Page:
NEW YORK (Reuters) – JPMorgan Chase & Co (JPM.N) is in talks to merge its marquee blockchain unit Quorum with Brooklyn-based startup ConsenSys, according to people familiar with the plans.
The deal is likely to be formally announced within the next six months, but financial terms are still unclear, the people said.
Around 25 people currently work on the Quorum team globally, and it is unclear whether they will join ConsenSys after the merger, the people said.
Blockchain emerged over a decade ago as the software tracking cryptocurrency transactions. Since then, banks and other large corporations have been investing millions of dollars to develop and test a range of business applications using the nascent technology. Efforts have had mixed results, with few projects achieving significant impact.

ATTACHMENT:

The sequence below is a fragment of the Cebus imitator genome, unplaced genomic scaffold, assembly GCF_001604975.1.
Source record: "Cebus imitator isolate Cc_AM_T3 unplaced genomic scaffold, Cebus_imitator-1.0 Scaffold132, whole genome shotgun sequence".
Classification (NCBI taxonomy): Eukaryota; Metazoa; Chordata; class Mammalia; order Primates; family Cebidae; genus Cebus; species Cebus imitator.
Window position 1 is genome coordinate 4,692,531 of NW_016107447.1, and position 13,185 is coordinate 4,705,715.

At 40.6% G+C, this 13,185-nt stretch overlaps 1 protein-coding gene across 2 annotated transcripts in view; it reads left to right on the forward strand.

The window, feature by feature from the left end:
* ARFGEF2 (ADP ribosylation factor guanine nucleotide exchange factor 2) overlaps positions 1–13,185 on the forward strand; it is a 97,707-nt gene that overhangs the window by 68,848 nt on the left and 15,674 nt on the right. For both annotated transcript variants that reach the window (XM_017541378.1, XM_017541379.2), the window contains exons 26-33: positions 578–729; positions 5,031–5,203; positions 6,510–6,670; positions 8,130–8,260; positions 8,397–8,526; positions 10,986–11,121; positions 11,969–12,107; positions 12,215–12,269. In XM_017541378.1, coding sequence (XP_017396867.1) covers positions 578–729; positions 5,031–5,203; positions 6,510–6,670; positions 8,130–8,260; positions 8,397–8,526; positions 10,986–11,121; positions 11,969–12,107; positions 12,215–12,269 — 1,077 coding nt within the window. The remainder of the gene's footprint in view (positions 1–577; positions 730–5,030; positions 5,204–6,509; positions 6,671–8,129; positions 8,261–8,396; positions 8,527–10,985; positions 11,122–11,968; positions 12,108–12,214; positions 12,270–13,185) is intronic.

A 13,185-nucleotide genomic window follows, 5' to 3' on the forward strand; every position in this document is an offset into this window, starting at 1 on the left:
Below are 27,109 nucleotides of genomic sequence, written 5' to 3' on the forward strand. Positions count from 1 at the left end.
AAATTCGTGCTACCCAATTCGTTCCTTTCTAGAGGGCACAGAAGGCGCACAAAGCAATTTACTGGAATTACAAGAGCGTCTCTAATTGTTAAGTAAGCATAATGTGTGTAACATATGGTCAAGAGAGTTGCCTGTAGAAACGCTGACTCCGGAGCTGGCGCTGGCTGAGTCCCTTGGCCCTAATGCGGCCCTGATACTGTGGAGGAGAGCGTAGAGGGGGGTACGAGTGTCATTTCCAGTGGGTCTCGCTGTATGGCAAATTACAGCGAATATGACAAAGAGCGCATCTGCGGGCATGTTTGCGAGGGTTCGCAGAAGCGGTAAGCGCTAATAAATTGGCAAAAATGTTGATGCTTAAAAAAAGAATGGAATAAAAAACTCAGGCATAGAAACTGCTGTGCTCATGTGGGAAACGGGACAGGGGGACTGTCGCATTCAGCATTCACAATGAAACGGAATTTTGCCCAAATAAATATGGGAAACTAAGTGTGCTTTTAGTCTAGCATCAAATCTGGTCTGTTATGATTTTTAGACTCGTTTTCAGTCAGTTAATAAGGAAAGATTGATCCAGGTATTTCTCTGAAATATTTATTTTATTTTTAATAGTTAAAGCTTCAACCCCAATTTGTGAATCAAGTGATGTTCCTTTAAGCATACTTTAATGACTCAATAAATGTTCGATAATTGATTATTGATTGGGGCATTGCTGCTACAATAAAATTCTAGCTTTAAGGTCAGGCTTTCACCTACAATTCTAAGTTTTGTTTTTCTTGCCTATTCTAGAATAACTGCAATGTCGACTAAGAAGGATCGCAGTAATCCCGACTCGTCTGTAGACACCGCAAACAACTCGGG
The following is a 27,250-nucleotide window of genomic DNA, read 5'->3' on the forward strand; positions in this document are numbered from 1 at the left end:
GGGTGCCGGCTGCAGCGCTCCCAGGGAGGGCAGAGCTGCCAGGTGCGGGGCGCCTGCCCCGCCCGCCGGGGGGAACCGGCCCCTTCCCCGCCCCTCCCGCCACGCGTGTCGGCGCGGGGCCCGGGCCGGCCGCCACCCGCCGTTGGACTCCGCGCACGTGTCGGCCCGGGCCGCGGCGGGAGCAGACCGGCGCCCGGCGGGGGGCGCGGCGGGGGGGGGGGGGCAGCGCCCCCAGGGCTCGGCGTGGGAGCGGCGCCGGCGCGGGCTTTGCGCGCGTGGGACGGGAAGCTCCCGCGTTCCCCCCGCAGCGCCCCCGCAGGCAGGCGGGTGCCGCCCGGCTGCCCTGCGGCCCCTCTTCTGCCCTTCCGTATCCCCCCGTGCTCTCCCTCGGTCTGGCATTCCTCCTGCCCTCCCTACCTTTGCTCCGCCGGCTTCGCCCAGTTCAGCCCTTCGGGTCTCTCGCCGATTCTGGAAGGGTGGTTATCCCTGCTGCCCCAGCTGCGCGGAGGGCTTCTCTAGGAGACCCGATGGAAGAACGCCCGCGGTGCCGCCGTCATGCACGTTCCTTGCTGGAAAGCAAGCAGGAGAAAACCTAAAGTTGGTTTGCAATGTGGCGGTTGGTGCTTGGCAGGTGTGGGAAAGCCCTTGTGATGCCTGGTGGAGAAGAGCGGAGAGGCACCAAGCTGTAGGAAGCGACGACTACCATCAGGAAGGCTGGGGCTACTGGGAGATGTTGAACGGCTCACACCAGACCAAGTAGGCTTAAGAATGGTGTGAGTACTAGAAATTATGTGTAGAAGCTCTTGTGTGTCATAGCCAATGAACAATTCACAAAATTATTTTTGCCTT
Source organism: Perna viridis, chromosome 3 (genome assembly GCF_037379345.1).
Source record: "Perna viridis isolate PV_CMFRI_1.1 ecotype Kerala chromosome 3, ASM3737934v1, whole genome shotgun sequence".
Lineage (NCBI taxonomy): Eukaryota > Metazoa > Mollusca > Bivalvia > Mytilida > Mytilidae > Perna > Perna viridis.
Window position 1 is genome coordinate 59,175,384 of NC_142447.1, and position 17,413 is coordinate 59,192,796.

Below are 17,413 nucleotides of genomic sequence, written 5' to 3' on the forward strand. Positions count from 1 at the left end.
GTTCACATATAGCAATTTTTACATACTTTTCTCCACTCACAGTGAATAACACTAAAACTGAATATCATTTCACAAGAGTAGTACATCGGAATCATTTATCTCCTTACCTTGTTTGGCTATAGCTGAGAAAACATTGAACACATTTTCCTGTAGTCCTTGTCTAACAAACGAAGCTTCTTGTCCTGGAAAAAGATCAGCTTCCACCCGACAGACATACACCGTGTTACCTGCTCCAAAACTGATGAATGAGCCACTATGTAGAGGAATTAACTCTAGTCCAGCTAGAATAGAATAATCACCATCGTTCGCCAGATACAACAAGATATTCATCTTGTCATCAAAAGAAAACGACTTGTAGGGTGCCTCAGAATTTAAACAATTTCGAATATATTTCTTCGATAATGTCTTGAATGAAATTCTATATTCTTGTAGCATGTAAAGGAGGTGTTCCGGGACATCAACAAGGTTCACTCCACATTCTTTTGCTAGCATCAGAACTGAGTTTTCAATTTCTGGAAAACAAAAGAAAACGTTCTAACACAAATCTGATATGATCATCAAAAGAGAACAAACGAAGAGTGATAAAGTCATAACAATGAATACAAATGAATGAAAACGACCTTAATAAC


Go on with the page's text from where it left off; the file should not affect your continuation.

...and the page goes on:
JPMorgan built the Quorum blockchain internally using the ethereum network, the software that underpins ether, one of the most well known cryptocurrencies.
It is being used by JPMorgan to run the Interbank Information Network, a payments network that involves more than 300 banks. JPMorgan, the largest U.S. bank by assets, also said it would use Quorum to issue a digital currency called JPMorgan Coin that it designed to make instantaneous payments using blockchain.
A merger with ConsenSys would have no impact on the IIN and other JPMorgan projects running on Quorum, one of the people said.
JPMorgan has been considering spinning off Quorum for around two years, evaluating options including setting up an open-source foundation, creating a new startup or merging it with another company, the person said.
A merger with ConsenSys was chosen as the best path forward as both organizations work with ethereum and have been involved in joint initiatives in the past.